Serve in banana leaf basket with fresh jasmine rice on the side.

Serves 1.

Sunday, December 7, 2008

Singing in the rain

Kampot is a tiny town in southern Cambodia, about a two-hour minibus ride east of Sihanoukville, a popular beachy tourist destination. Lying a bit off of the typical tourist trail, Kampot's claim to fame are its caves, in which semi-intrepid travelers can fawn over centuries-old temples found inside.

I only had about 24 hours in Kampot, but wanted to enjoy something cultural and a bit off the beaten path before heading to Sihanoukville the following day. As soon as I found an open room in the fourth guesthouse I tried, I dropped my bags, shook off a bit of dust and fatigue, and hopped into a tuk-tuk.

Of course, the second I hopped in, I glanced over my shoulder and noticed the huge storm brewing. As a former lifeguard from Iowa, I made it my business to recognize anything which might cause a pool closure and thereby give me a free afternoon, so believe me when I say that I knew this one was going to be a doozy. The rain started not long after we pulled out, and a little boy jumped on the back of the tuk-tuk,getting not only a reprieve from the rain, but also a free ride.

Once we stopped, the driver informed me that it was another two km walk through the rice fields to get to the caves. Conveniently, one of the eight children that are continually clustered near the entrance to the path towards the caves (lying in wait for tourists) offered to run home and get ponchos for us for a small fee. I laughed when I saw him set off barefoot in the pouring rain to find us ponchos, with my money clutched in his fist.

Once he came back and I was properly outfitted with my pants pulled up as far as I could get them, we all set off, and by "we", I mean me, the tuk-tuk driver, my traveling buddy and our new eight guides. The rain had already turned the path into pure mud, and I wisely let one of the girls carry my flip-flops so that they weren't lost forever in the rice fields of Cambodia. For some reason, the girls in particular took a liking to me and we exchanged ages, names and songs (I went with Disney on the way over) while tramping through the mud puddles towards the cave.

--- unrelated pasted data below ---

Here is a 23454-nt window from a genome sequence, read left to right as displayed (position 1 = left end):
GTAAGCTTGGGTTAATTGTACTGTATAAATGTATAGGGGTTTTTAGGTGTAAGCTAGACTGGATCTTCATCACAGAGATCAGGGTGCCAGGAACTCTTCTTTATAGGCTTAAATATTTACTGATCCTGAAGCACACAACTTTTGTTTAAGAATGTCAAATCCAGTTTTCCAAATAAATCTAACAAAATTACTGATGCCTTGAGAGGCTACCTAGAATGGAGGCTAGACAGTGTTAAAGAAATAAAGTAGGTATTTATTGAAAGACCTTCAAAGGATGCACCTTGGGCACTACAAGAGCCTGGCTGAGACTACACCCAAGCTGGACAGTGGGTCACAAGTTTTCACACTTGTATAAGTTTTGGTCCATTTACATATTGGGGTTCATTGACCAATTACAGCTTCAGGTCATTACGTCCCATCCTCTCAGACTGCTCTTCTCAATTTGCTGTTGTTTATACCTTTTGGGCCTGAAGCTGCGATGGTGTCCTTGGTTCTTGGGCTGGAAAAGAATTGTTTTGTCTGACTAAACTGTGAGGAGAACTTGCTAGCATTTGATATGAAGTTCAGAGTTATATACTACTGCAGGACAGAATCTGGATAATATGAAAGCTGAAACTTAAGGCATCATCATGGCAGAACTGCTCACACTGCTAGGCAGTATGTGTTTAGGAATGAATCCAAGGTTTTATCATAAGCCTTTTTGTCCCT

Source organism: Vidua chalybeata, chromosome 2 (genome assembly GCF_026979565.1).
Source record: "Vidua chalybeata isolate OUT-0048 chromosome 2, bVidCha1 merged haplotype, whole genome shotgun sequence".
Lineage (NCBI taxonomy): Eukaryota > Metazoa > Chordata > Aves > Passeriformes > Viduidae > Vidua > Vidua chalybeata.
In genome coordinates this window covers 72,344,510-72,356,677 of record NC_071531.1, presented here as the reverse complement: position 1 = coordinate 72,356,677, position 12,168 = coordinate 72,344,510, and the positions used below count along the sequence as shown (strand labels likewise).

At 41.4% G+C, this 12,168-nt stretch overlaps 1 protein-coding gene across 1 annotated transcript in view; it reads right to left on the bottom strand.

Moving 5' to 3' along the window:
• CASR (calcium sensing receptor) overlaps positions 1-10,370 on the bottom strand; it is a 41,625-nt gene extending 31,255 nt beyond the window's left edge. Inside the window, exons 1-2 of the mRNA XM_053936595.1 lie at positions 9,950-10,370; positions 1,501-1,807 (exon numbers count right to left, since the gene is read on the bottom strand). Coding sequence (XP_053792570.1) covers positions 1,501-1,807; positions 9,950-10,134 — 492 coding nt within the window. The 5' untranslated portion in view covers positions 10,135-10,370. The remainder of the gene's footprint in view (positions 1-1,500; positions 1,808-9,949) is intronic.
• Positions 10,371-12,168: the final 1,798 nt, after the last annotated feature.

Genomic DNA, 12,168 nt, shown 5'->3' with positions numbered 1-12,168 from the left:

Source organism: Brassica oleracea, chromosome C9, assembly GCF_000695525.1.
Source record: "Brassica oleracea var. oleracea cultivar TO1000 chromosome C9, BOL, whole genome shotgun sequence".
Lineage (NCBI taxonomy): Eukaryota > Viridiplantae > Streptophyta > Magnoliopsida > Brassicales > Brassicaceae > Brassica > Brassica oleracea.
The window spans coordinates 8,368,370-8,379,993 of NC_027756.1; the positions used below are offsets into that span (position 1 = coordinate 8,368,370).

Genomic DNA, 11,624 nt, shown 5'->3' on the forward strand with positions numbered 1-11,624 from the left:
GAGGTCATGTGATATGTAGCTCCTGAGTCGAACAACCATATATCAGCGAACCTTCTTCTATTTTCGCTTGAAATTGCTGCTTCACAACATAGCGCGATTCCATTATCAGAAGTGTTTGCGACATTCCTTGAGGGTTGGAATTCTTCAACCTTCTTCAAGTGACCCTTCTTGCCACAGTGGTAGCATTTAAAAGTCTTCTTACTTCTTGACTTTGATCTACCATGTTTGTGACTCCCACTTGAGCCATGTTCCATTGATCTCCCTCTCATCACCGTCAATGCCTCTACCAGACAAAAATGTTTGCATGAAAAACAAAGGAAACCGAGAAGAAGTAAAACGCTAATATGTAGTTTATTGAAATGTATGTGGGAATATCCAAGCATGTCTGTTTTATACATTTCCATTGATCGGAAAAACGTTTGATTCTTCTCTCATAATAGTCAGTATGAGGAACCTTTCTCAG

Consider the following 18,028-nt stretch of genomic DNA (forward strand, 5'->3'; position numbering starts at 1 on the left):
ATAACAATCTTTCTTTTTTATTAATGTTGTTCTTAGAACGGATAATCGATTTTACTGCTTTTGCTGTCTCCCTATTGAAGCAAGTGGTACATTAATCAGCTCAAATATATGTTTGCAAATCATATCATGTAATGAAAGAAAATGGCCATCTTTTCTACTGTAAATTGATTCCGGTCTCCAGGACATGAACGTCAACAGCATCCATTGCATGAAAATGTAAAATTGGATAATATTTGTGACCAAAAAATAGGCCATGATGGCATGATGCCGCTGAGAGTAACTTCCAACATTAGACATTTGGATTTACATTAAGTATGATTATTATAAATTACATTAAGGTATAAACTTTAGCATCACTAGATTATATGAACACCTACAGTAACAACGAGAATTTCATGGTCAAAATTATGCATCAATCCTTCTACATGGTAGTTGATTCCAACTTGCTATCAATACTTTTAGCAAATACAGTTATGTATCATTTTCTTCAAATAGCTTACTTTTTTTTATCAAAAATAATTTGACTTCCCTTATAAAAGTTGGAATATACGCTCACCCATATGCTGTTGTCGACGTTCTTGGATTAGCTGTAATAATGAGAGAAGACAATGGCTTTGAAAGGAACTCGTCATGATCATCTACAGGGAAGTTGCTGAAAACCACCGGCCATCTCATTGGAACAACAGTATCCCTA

Once we got to the cave, I have to admit that the temple itself was slightly underwhelming. While beautiful, especially considering its age, it wasn't nearly comparable to the fun I'd just had walking through the rain, singing songs. Luckily, the temple wasn't the end of my cave adventure.

Noticing my only partially hidden lack of interest in the historical monument in front of me, the tuk-tuk driver suggested that we go check out the bat cave right around the corner. Intrigued, I agreed and we headed down, using my tiny, two inch long flashlight as our light source.

And that is how I found myself rock-climbing barefoot in a wet bat cave, and I don't say rock-climbing lightly, because there were some serious boulders to maneuver around. I was searching for foot and hand holds, and I barely even know what that means. All I knew was that if I hurt myself down there, there was no way any of those school kids was going to be able to drag me back up, so I had to be quite careful. Of course, those "school kids" looked like mountain goats, hopping from rock to rock with ease, while holding my flip-flops and extending a hand when necessary (that was frequently).

After slithering, jumping and shimmying my way to the bottom of the cave, I waded through a pool of collected rainwater lined with mud that made that lovely squelch with each step. We finally arrived at the bat cave, and listened to intermittent squeaks and the flap of wings in the darkness.

I made my way back up to the mouth of the cave, and we retraced our way back through rice paddies, this time singing "Beautiful Girl" at the urging of the boys, while "Jingle Bells" was requested by the girls. And still the rain fell, creating homemade slip 'n slides for the kids.

I don't remember the last time I had so much fun.

The next day, before heading to Sihanoukville, I stopped at a lovely cafe run by an English couple. The place was lovely, light and airy, with some of the best jam I've ever had. I haven't played with proportions yet, but they did reveal the simple ingredient list, which I've passed along below. I can't wait to try it out.

Banana Jam


Saturday, December 6, 2008

A day of reckoning

Every tourist to Phnom Penh has the ubiquitous circuit to complete to claim that they've really "seen" the city. On it are sites ranging from the National Palace with its Jade Buddha and dress code, the Russian Market with its stalls and stalls of knockoff purses and shirts and two of the most heart-breaking places I've ever seen: Tuol Sleng Genocide Museum and the Killing Fields.

It may be hard to imagine that places with unspeakables like "genocide" in the name can be on a tourist circuit, but there you have it. Street corners in the tourist areas of the city are crowded with tuk-tuk (a 3-wheeled taxi/motorbike combo) drivers shouting with a smile "You want to go Killing Fields? Tuol Sleng? See Central Market?" It's slightly unreal.

My morning started off at the Killing Fields, located about 30 minutes outside of the city in the peaceful countryside. Once dropped off, and with ticket paid for, you found yourself confronted with a tall stupa, filled to the top with row upon row of glass-encased human skulls.

Upon reaching the foot of the monument, you walk up a few steps to a sign that instructs you to remove your shoes and hat out of respect. There is a mat, with incense continually lighted, where anyone is welcome to kneel and pray. Up two more steps, you come face to face with the skulls, cleaned but still bearing indentations and marks from being struck. Walking around and around, the obvious and simple emotion is to feel sad or disgusted, or maybe your breath will just catch in your chest like mine did.